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Vol. 87, No. 3, 2005
Issue release date: April 2005
Section title: Original Paper
Biol Neonate 2005;87:160–163
(DOI:10.1159/000082367)

Hydrolysis of Casein Accelerates Gastrointestinal Transit via Reduction of Opioid Receptor Agonists Released from Casein in Rats

Mihatsch W.A.a · Franz A.R.a · Kuhnt B.b · Högel J.c · Pohlandt F.a
aDepartment of Pediatrics, bLaboratory Animals Research Unit and cDepartment of Biometry and Medical Documentation, Ulm University, Ulm, Germany

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Article / Publication Details

First-Page Preview
Abstract of Original Paper

Received: 3/11/2004
Accepted: 9/20/2004
Published online: 4/6/2005
Issue release date: April 2005

Number of Print Pages: 4
Number of Figures: 0
Number of Tables: 1

ISSN: 1661-7800 (Print)
eISSN: 1661-7819 (Online)

For additional information: http://www.karger.com/NEO

Abstract

Background: Protein hydrolysate accelerates gastrointestinal transit (GIT) and feeding advancement in preterm infants compared to native protein. In rat pups, opioid receptor agonists released from casein during digestion such as β-casomorphins slow down GIT. We hypothesized that hydrolysis of casein reduces the opioid activity released during digestion thereby accelerating GIT compared to native casein. Objective: The aim of the present study was to investigate whether casein hydrolysate accelerates GIT compared to native casein and whether pretreatment with naloxone, an opioid receptor blocker, abolishes this difference in rat pups. Methods: In a randomized controlled trial following a 2 × 2 factorial design, 216 female Wistar rat pups were fed with pellets based on hydrolyzed or native casein. After pretreatment with naloxone or normal saline, carmine red was administered by oro-gastric gavage as a tracer for GIT velocity measurement. Four hours later the animals were sacrificed, their intestine was removed and the length of the colon from the cecocolonic junction to the anus was measured. GIT was recorded as percentage of the total colonic length (percentage of colonic transit) passed by carmine red. Data were given as mean ± SD. Results: GIT was significantly higher with hydrolyzed casein compared to native casein formula (77.4 ± 17 and 51.2 ± 20%), but there was no difference after naloxone pretreatment (77.1 ± 16 and 76.5 ± 17%). Discussion: The present data suggest that hydrolysis of casein accelerates GIT via reduction of opioid activity released during digestion. Further studies are required to investigate to which extent these rat pub data apply to preterm infants.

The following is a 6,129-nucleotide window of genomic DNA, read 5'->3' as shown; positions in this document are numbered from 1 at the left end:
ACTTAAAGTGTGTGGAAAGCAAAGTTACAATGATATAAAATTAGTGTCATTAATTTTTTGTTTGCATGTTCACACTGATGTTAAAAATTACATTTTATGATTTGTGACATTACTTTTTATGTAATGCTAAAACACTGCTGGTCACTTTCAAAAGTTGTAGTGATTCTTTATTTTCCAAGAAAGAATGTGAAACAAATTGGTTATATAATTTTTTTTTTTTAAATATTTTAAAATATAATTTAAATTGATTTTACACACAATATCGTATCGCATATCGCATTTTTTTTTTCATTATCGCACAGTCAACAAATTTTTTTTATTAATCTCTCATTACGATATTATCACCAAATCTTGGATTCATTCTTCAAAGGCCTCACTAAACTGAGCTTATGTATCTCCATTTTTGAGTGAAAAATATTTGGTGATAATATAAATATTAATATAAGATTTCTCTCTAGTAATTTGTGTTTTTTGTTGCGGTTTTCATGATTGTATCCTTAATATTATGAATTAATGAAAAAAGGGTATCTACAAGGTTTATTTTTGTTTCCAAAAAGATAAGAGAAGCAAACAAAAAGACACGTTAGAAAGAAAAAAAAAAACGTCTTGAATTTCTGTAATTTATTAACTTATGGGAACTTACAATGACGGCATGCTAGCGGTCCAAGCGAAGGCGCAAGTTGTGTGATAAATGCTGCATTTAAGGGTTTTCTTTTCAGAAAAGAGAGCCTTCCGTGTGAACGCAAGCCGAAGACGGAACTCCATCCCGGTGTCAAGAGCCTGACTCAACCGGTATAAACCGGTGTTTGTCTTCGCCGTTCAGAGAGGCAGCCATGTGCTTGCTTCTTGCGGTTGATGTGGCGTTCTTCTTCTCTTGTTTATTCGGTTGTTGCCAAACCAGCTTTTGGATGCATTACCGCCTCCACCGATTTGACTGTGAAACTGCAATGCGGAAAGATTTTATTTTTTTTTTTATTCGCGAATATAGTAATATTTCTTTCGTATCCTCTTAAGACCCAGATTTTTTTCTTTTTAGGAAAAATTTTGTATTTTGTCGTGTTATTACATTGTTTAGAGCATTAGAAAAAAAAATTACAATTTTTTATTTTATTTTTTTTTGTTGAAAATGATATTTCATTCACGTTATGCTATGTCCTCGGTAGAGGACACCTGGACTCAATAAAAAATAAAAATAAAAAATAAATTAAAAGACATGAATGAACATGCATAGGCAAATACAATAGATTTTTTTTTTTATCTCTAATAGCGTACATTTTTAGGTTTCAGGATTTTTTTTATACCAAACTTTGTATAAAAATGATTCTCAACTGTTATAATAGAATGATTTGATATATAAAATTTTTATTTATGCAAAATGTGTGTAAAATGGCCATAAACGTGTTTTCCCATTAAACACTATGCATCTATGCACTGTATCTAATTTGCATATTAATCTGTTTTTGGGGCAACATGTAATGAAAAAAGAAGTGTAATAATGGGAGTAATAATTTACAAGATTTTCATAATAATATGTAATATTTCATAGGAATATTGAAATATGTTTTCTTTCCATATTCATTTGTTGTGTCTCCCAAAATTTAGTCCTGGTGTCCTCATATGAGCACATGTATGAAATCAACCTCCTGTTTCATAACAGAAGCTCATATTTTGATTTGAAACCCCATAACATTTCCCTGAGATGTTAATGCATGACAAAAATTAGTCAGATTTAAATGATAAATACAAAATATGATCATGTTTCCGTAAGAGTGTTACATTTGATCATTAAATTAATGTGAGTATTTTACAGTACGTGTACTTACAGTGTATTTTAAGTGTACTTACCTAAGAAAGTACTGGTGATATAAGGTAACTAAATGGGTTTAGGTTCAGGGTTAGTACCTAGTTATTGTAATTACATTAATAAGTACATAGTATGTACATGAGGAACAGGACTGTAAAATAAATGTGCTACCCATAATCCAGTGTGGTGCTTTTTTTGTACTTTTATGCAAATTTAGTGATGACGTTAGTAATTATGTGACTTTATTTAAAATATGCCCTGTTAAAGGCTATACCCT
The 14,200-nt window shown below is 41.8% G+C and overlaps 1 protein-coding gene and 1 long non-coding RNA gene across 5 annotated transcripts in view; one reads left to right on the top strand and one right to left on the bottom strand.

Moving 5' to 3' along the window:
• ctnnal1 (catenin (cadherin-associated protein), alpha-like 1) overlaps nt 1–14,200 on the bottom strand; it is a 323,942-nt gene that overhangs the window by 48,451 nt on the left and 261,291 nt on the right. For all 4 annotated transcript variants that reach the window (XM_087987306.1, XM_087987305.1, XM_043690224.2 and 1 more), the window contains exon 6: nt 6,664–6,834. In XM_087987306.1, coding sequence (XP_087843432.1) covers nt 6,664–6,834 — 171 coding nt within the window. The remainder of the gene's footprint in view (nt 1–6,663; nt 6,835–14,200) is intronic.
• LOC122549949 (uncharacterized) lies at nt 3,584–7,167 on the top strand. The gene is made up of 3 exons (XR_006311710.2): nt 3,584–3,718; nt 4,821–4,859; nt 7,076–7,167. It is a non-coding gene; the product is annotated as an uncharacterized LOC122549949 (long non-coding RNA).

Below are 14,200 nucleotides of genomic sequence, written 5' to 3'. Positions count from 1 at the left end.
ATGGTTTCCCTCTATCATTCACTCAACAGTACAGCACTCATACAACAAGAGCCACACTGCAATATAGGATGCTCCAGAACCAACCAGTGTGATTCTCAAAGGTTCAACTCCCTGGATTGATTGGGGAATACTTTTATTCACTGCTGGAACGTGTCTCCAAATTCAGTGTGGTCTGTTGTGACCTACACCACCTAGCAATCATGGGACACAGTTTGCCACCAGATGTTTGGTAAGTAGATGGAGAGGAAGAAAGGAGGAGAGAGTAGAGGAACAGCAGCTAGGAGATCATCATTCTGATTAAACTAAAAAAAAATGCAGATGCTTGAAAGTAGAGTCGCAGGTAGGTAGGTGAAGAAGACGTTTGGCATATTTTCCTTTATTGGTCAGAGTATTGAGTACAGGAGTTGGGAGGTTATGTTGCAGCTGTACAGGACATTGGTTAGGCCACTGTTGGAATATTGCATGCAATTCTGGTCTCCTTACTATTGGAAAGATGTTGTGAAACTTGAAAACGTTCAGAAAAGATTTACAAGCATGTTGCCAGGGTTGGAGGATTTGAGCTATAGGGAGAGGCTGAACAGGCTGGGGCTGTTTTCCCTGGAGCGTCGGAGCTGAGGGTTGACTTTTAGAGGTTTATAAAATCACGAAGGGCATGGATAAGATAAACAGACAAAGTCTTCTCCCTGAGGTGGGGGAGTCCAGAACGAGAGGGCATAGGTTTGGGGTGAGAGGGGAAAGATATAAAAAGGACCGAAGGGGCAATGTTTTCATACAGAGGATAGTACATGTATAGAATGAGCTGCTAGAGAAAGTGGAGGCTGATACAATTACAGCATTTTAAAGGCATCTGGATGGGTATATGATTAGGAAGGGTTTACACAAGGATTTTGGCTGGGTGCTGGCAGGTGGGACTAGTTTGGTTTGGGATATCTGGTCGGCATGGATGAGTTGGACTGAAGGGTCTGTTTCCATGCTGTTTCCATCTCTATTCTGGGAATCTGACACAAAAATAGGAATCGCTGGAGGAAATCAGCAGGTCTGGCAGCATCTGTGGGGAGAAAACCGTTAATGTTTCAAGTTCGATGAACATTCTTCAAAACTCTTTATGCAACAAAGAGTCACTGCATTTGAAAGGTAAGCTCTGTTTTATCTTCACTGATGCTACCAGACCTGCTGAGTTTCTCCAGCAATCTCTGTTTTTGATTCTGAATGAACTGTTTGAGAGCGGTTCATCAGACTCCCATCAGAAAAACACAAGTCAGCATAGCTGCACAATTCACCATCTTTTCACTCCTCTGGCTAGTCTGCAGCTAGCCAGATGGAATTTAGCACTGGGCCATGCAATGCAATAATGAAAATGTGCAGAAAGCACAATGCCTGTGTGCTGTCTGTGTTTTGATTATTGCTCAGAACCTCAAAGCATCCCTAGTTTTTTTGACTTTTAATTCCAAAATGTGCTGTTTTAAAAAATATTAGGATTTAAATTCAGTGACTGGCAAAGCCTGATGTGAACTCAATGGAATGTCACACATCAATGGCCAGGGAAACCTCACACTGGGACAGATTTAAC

© 2005 S. Karger AG, Basel


  

Author Contacts

Dr. Walter A. Mihatsch
Universitätsklinik und Poliklinik für Kinder- und Jugendmedizin
DE–89075 Ulm (Germany)
Tel. +49 731 5002 7740, Fax +49 731 5002 6723
E-Mail walter.mihatsch@medizin.uni-ulm.de

  

Article Information

Received: March 11, 2004
Accepted after revision: September 20, 2004
Published online: November 29, 2004
Number of Print Pages : 4
Number of Figures : 0, Number of Tables : 1, Number of References : 24

  

Publication Details

Biology of the Neonate (Fetal and Neonatal Research)

Vol. 87, No. 3, Year 2005 (Cover Date: Released April 2005)

Journal Editor: Halliday, H.L. (Belfast)
ISSN: 0006–3126 (print), 1421–9727 (Online)

For additional information: http://www.karger.com/bon


Article / Publication Details

First-Page Preview
Abstract of Original Paper

Received: 3/11/2004
Accepted: 9/20/2004
Published online: 4/6/2005
Issue release date: April 2005

Number of Print Pages: 4
Number of Figures: 0
Number of Tables: 1

ISSN: 1661-7800 (Print)
eISSN: 1661-7819 (Online)

For additional information: http://www.karger.com/NEO


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